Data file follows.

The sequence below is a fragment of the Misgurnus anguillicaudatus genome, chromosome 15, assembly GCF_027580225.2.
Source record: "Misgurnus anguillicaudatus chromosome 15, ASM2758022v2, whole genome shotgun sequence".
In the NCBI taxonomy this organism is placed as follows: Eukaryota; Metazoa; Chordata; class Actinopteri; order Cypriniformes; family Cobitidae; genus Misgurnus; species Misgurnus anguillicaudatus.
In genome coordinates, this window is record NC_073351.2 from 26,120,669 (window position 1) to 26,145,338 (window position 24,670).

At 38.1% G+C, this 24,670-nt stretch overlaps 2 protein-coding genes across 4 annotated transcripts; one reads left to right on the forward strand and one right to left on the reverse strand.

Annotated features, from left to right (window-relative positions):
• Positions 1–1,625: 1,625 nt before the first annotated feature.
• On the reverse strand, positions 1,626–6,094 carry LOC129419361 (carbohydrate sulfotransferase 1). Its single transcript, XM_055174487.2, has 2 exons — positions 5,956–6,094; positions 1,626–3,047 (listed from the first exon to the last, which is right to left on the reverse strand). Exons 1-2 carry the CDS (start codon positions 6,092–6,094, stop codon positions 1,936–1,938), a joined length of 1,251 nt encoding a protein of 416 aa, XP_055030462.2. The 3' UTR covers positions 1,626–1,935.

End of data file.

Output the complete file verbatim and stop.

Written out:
The sequence below is a fragment of the Misgurnus anguillicaudatus genome, chromosome 15, assembly GCF_027580225.2.
Source record: "Misgurnus anguillicaudatus chromosome 15, ASM2758022v2, whole genome shotgun sequence".
In the NCBI taxonomy this organism is placed as follows: Eukaryota; Metazoa; Chordata; class Actinopteri; order Cypriniformes; family Cobitidae; genus Misgurnus; species Misgurnus anguillicaudatus.
In genome coordinates, this window is record NC_073351.2 from 26,120,669 (window position 1) to 26,145,338 (window position 24,670).

At 38.1% G+C, this 24,670-nt stretch overlaps 2 protein-coding genes across 4 annotated transcripts; one reads left to right on the forward strand and one right to left on the reverse strand.

Annotated features, from left to right (window-relative positions):
• Positions 1–1,625: 1,625 nt before the first annotated feature.
• On the reverse strand, positions 1,626–6,094 carry LOC129419361 (carbohydrate sulfotransferase 1). Its single transcript, XM_055174487.2, has 2 exons — positions 5,956–6,094; positions 1,626–3,047 (listed from the first exon to the last, which is right to left on the reverse strand). Exons 1-2 carry the CDS (start codon positions 6,092–6,094, stop codon positions 1,936–1,938), a joined length of 1,251 nt encoding a protein of 416 aa, XP_055030462.2. The 3' UTR covers positions 1,626–1,935.